"[In Iran, we] are free to practise our religion and nobody interferes with our religious affairs. Our community has become more religious than before because the Iranian society as a whole became more religious after the Islamic Revolution. There are no more bars and discos to distract our youth from their religious duties," said Yousef Harounian, a 60-year-old retired engineer with two grown children.
Between 20,000 to 25,000 Jews still live in Iran, a country their ancestors chose as home in the 6th century BC after the Babylonian Exile. There are several very ancient Jewish shrines in Iran, including the shrine of Esther in Hamadan and the shrine of the prophet Daniel in Shush (ancient Susa). Both shrines are also respected and visited by Muslims. Many Iranian Jews fought during the Iran-Iraq war (1980-1988) as drafted soldiers. About 15 were killed.
Dr Moresadiq, who spent three months as a volunteer soldier on the front lines when he was just a teenager, said he thought defending the country was everyone's duty, including Iranian Jews. Farhad Afraim, 20, is a journalist, an active member of the Jewish Association and a student of law at Tehran University. Like all Iranian men, he served two years in the army. Mr Afraim said he prefers to be called an Iranian Jew rather than a Jewish Iranian.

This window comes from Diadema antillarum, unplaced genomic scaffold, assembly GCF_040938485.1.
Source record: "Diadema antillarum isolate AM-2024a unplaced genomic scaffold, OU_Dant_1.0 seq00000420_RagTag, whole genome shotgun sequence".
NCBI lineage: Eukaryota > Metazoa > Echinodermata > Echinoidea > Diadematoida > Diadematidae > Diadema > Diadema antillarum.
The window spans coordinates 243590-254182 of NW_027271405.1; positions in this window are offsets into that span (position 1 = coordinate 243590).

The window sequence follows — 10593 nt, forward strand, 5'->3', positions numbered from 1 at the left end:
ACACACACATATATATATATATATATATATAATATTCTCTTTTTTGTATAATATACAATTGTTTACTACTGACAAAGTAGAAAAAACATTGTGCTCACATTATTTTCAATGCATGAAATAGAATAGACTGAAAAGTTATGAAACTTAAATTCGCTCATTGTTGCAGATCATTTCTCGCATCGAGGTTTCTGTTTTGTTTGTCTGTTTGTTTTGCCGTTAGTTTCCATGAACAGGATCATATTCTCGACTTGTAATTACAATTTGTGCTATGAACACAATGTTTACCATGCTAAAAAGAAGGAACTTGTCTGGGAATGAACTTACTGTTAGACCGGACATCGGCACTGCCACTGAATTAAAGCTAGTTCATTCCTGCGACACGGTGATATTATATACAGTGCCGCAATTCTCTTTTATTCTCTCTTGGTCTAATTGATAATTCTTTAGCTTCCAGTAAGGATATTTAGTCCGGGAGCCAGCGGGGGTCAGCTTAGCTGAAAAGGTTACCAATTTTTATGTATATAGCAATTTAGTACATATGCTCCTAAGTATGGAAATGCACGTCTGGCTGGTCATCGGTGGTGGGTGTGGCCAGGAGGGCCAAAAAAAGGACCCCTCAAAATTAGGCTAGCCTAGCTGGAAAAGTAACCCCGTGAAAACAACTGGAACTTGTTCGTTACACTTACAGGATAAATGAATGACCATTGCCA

"Things are not ideal, but our life here is a lot more different and much better than what they think abroad," Mr Afraim said. "For example, this is an Islamic country and judges are required to be Muslims with jurisdiction in sharia, so I can't be one. But there is no restriction for becoming a lawyer, and as a lawyer I will be able to represent both Jewish and Muslim clients in court. Where Iranian Jews are involved in legal matters of inheritance, marriage and divorce, all judges are expected to consult Jewish clerical authorities, he said.
In the years after the Islamic Revolution, Jews found it difficult to get jobs in the government, particularly in areas considered sensitive, such as the military. Those restrictions have since been removed, said Dr Rahmatollah Rafi, a US-educated gynecologist and the newly elected chairman of the Jewish Association. But there are other areas the Jewish community would like to see changed too, such as children going to school on the Sabbath, or the day of rest.
Relations between the Muslim and Jewish communities have also improved. Robab Niazi, 72, is sitting in the waiting room of the Dr Sapir Jewish Hospital, in southern Tehran, where decades ago many Jewish people lived. "I know that this hospital is run by the Jews but I have no concerns about that. What they are as humans and what they do as professionals is important, not the religion they follow."
Updated: October 7, 2008 04:00 AM